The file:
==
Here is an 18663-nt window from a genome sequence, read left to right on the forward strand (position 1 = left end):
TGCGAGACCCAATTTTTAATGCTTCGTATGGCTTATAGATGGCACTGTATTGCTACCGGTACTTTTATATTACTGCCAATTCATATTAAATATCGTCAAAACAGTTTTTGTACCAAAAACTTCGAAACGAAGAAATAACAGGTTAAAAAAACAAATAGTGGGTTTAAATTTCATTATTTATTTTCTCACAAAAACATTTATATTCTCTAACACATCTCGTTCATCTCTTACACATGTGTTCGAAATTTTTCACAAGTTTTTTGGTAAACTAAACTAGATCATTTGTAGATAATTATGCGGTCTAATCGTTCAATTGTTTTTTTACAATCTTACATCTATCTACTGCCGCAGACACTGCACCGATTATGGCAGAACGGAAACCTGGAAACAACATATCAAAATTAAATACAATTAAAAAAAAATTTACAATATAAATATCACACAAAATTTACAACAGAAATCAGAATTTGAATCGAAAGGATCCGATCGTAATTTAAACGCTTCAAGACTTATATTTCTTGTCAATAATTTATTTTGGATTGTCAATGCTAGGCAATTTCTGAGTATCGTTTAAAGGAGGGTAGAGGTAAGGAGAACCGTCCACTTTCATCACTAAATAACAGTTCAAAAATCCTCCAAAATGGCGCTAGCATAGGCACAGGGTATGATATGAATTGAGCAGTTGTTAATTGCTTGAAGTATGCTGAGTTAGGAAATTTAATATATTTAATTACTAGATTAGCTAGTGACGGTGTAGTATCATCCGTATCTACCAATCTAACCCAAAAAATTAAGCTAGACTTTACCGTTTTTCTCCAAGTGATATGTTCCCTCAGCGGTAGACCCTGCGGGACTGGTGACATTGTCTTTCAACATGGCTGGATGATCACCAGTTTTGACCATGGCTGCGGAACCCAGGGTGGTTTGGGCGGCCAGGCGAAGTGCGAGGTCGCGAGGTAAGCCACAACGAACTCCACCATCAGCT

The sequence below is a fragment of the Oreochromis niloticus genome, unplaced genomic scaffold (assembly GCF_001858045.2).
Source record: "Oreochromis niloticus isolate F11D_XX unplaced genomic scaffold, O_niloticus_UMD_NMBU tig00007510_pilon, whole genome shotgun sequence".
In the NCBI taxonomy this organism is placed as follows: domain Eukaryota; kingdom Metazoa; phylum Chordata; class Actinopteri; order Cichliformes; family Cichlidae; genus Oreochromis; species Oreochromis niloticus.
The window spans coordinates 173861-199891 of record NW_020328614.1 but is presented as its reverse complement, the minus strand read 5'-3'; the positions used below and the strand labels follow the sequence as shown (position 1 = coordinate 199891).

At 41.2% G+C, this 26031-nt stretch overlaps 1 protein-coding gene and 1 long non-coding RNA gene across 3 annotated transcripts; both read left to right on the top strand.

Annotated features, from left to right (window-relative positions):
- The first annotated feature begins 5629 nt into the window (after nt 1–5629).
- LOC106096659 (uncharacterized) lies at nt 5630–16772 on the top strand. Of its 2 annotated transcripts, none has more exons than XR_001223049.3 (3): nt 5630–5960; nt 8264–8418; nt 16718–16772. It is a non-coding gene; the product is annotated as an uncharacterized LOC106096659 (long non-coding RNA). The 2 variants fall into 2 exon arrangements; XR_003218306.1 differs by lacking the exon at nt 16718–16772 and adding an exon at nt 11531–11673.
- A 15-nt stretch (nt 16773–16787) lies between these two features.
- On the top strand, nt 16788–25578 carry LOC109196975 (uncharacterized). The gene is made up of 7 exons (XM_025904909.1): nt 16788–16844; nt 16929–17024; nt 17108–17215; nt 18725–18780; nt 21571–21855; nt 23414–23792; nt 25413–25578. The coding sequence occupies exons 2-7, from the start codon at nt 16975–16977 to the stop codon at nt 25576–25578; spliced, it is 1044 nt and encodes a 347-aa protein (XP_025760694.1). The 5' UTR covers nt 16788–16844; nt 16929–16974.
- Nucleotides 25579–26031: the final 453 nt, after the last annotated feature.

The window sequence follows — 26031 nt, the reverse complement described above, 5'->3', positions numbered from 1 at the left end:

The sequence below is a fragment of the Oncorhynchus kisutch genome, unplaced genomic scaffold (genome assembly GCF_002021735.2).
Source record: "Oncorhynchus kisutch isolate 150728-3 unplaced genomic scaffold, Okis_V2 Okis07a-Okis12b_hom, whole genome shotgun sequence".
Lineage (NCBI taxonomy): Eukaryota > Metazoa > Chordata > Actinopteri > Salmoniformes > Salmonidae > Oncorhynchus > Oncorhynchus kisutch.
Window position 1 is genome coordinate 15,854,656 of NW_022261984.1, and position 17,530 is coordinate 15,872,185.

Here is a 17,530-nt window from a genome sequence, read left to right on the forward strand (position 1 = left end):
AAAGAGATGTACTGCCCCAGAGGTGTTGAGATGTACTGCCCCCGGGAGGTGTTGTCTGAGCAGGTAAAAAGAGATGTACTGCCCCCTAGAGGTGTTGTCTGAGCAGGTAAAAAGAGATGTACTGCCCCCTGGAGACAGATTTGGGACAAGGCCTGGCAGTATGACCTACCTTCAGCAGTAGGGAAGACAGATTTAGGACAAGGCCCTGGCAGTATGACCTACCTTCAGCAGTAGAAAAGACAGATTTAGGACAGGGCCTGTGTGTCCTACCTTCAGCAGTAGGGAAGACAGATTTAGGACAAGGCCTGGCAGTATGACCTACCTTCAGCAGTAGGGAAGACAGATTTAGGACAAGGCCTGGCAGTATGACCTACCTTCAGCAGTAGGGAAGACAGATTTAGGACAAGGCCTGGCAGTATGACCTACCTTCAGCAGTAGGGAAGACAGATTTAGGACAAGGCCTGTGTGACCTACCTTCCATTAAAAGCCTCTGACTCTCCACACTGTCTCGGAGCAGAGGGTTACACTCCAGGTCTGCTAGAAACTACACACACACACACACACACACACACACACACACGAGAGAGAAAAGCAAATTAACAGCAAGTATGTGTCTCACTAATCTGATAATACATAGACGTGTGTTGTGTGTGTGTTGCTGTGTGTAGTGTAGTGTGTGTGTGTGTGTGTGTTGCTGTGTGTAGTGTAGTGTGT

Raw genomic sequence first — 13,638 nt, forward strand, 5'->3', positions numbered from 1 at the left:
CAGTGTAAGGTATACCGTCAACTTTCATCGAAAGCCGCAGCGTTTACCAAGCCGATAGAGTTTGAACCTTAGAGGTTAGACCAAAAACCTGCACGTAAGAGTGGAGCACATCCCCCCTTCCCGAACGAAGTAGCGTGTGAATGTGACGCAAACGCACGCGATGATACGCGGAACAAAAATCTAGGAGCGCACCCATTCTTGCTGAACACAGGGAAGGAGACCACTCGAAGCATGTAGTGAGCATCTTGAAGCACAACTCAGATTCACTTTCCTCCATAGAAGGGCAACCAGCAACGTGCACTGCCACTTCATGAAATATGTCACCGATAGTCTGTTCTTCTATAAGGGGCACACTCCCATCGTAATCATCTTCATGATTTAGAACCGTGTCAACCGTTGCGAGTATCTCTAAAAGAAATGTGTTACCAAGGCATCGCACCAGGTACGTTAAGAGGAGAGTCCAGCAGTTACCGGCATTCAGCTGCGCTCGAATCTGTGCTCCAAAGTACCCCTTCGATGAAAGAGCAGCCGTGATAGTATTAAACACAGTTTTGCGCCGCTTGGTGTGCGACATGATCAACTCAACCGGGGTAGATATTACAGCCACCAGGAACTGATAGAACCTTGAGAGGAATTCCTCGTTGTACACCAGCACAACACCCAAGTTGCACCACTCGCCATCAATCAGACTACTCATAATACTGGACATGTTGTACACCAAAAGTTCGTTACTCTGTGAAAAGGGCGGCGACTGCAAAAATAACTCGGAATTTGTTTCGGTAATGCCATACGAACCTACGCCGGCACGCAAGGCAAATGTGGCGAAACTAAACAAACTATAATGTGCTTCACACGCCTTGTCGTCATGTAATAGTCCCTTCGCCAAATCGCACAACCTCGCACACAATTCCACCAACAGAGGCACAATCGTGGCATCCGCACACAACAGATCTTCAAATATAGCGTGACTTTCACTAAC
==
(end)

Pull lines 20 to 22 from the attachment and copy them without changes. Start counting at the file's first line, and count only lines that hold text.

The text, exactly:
AAAGAGATGTACTGCCCCAGAGGTGTTGAGATGTACTGCCCCCGGGAGGTGTTGTCTGAGCAGGTAAAAAGAGATGTACTGCCCCCTAGAGGTGTTGTCTGAGCAGGTAAAAAGAGATGTACTGCCCCCTGGAGACAGATTTGGGACAAGGCCTGGCAGTATGACCTACCTTCAGCAGTAGGGAAGACAGATTTAGGACAAGGCCCTGGCAGTATGACCTACCTTCAGCAGTAGAAAAGACAGATTTAGGACAGGGCCTGTGTGTCCTACCTTCAGCAGTAGGGAAGACAGATTTAGGACAAGGCCTGGCAGTATGACCTACCTTCAGCAGTAGGGAAGACAGATTTAGGACAAGGCCTGGCAGTATGACCTACCTTCAGCAGTAGGGAAGACAGATTTAGGACAAGGCCTGGCAGTATGACCTACCTTCAGCAGTAGGGAAGACAGATTTAGGACAAGGCCTGTGTGACCTACCTTCCATTAAAAGCCTCTGACTCTCCACACTGTCTCGGAGCAGAGGGTTACACTCCAGGTCTGCTAGAAACTACACACACACACACACACACACACACACACACACGAGAGAGAAAAGCAAATTAACAGCAAGTATGTGTCTCACTAATCTGATAATACATAGACGTGTGTTGTGTGTGTGTTGCTGTGTGTAGTGTAGTGTGTGTGTGTGTGTGTGTTGCTGTGTGTAGTGTAGTGTGT

Raw genomic sequence first — 13,638 nt, forward strand, 5'->3', positions numbered from 1 at the left:
CAGTGTAAGGTATACCGTCAACTTTCATCGAAAGCCGCAGCGTTTACCAAGCCGATAGAGTTTGAACCTTAGAGGTTAGACCAAAAACCTGCACGTAAGAGTGGAGCACATCCCCCCTTCCCGAACGAAGTAGCGTGTGAATGTGACGCAAACGCACGCGATGATACGCGGAACAAAAATCTAGGAGCGCACCCATTCTTGCTGAACACAGGGAAGGAGACCACTCGAAGCATGTAGTGAGCATCTTGAAGCACAACTCAGATTCACTTTCCTCCATAGAAGGGCAACCAGCAACGTGCACTGCCACTTCATGAAATATGTCACCGATAGTCTGTTCTTCTATAAGGGGCACACTCCCATCGTAATCATCTTCATGATTTAGAACCGTGTCAACCGTTGCGAGTATCTCTAAAAGAAATGTGTTACCAAGGCATCGCACCAGGTACGTTAAGAGGAGAGTCCAGCAGTTACCGGCATTCAGCTGCGCTCGAATCTGTGCTCCAAAGTACCCCTTCGATGAAAGAGCAGCCGTGATAGTATTAAACACAGTTTTGCGCCGCTTGGTGTGCGACATGATCAACTCAACCGGGGTAGATATTACAGCCACCAGGAACTGATAGAACCTTGAGAGGAATTCCTCGTTGTACACCAGCACAACACCCAAGTTGCACCACTCGCCATCAATCAGACTACTCATAATACTGGACATGTTGTACACCAAAAGTTCGTTACTCTGTGAAAAGGGCGGCGACTGCAAAAATAACTCGGAATTTGTTTCGGTAATGCCATACGAACCTACGCCGGCACGCAAGGCAAATGTGGCGAAACTAAACAAACTATAATGTGCTTCACACGCCTTGTCGTCATGTAATAGTCCCTTCGCCAAATCGCACAACCTCGCACACAATTCCACCAACAGAGGCACAATCGTGGCATCCGCACACAACAGATCTTCAAATATAGCGTGACTTTCACTAAC